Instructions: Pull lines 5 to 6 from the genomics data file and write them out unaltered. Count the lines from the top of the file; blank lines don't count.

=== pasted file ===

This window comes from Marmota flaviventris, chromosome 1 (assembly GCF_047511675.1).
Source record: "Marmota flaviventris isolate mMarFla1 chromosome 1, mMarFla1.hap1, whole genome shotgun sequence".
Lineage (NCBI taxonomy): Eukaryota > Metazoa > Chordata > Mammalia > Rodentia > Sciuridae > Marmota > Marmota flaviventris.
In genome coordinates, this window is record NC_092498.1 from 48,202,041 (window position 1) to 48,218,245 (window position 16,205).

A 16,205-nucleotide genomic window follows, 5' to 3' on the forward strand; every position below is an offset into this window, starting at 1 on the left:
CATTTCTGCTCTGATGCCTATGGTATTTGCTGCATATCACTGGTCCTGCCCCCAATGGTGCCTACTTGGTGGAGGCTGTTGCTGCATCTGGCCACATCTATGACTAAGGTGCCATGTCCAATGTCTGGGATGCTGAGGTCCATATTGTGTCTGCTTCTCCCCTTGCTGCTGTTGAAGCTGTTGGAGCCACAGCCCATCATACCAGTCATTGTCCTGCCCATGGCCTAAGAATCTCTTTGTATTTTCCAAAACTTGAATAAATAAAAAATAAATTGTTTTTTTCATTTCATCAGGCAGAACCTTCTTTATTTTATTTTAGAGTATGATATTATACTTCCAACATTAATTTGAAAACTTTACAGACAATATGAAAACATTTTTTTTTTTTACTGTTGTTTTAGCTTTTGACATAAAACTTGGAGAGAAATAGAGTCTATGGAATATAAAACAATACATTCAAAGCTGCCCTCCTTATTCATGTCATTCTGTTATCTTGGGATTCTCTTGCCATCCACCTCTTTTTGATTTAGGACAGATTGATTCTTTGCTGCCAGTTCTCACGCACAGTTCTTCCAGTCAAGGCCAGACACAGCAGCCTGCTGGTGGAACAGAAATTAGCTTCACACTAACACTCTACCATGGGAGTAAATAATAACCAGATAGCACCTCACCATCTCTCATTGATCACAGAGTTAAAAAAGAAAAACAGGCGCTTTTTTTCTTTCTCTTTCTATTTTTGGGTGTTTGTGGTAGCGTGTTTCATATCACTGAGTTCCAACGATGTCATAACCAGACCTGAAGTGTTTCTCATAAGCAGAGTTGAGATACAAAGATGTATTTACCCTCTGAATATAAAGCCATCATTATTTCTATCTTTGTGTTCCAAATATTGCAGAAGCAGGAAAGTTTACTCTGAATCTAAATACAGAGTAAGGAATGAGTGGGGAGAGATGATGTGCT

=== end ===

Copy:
A 16,205-nucleotide genomic window follows, 5' to 3' on the forward strand; every position below is an offset into this window, starting at 1 on the left:
CATTTCTGCTCTGATGCCTATGGTATTTGCTGCATATCACTGGTCCTGCCCCCAATGGTGCCTACTTGGTGGAGGCTGTTGCTGCATCTGGCCACATCTATGACTAAGGTGCCATGTCCAATGTCTGGGATGCTGAGGTCCATATTGTGTCTGCTTCTCCCCTTGCTGCTGTTGAAGCTGTTGGAGCCACAGCCCATCATACCAGTCATTGTCCTGCCCATGGCCTAAGAATCTCTTTGTATTTTCCAAAACTTGAATAAATAAAAAATAAATTGTTTTTTTCATTTCATCAGGCAGAACCTTCTTTATTTTATTTTAGAGTATGATATTATACTTCCAACATTAATTTGAAAACTTTACAGACAATATGAAAACATTTTTTTTTTTTACTGTTGTTTTAGCTTTTGACATAAAACTTGGAGAGAAATAGAGTCTATGGAATATAAAACAATACATTCAAAGCTGCCCTCCTTATTCATGTCATTCTGTTATCTTGGGATTCTCTTGCCATCCACCTCTTTTTGATTTAGGACAGATTGATTCTTTGCTGCCAGTTCTCACGCACAGTTCTTCCAGTCAAGGCCAGACACAGCAGCCTGCTGGTGGAACAGAAATTAGCTTCACACTAACACTCTACCATGGGAGTAAATAATAACCAGATAGCACCTCACCATCTCTCATTGATCACAGAGTTAAAAAAGAAAAACAGGCGCTTTTTTTCTTTCTCTTTCTATTTTTGGGTGTTTGTGGTAGCGTGTTTCATATCACTGAGTTCCAACGATGTCATAACCAGACCTGAAGTGTTTCTCATAAGCAGAGTTGAGATACAAAGATGTATTTACCCTCTGAATATAAAGCCATCATTATTTCTATCTTTGTGTTCCAAATATTGCAGAAGCAGGAAAGTTTACTCTGAATCTAAATACAGAGTAAGGAATGAGTGGGGAGAGATGATGTGCT